Wayne Rogers (1933–2015) played Trapper on MASH and became a businessman and TV commentator later in life. See him on SHANE — 10a ET on getTVWhat do you remember him from?
Rumors and Controversies
While married to Hirsh, Rogers had an extramarital affair with the actress and producer, Melinda Naud, whom he first met at a celebrity tennis tournament event in 1978. Naud is perhaps best known for her roles in “Happy Days” and “Operation Petticoat.” The duo ended their affair when Naud declared that she was expecting Wayne’s child; she thereafter gave birth to a son named Luigi Calabrese in 1985 – it’s reported that Naud and Rogers reached an agreement to keep their child’s identity a secret, and he even agreed to pay her $75,000 and future upkeep funds for their son. However, the actress sued Rogers for breach of contract and fraud in Los Angeles Superior Court in August 2013, after he allegedly failed to deliver on his child support promises. She alleged that the late actor owed her around $3.4 million in child support funds.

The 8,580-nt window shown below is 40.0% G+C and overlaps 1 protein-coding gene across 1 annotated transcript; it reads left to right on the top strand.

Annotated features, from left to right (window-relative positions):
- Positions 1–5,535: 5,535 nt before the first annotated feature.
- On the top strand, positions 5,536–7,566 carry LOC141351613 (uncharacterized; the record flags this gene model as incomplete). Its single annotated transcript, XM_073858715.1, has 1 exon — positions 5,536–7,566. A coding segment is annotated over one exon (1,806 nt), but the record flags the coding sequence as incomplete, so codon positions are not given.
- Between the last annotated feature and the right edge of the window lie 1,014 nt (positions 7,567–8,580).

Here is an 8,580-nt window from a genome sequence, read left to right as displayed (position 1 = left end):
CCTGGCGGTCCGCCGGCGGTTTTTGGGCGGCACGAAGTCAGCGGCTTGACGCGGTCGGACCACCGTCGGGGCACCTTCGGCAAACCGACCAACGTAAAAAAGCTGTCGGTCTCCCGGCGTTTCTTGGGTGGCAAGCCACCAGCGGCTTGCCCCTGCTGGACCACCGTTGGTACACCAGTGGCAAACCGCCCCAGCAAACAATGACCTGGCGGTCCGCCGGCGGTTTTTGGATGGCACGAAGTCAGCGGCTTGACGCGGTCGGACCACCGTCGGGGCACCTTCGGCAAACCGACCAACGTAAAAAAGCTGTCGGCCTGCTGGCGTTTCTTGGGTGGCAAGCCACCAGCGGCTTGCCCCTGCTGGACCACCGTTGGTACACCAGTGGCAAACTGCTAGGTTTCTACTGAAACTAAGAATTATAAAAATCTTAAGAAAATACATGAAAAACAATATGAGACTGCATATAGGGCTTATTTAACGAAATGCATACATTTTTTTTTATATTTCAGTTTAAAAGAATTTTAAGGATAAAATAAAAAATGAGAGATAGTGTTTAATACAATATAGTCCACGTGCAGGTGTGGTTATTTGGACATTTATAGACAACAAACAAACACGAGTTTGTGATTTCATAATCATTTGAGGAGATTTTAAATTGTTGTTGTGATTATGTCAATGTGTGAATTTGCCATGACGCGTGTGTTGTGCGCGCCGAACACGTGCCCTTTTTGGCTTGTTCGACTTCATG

Rogers succumbed to pneumonia complications on 31 August 2015, aged 82. in Los Angeles, California. His publicist and friend, Rona Menashe, broke the sad news stating that the actor was surrounded by family when he passed on. He was laid to rest at Pierce Brothers Westwood Village Memorial Park & Mortuary Cemetery in Los Angeles, California.
Height, Weight, and Physical Appearance
Wayne was of White ethnicity, and had a pair of black eyes and gray hair. He stood 6ft 3ins (1.91m) tall, and weighed around 140lbs (64kgs).
Wayne crafted a diverse and impressive filmography throughout his five-and-a-half decade-long career, which earned him massive fame and good fortune. He was reputedly worth around $75 million at the time of his death. He owned high-end properties in Los Angeles, California, Deer Valley in Utah, and Destin in Florida.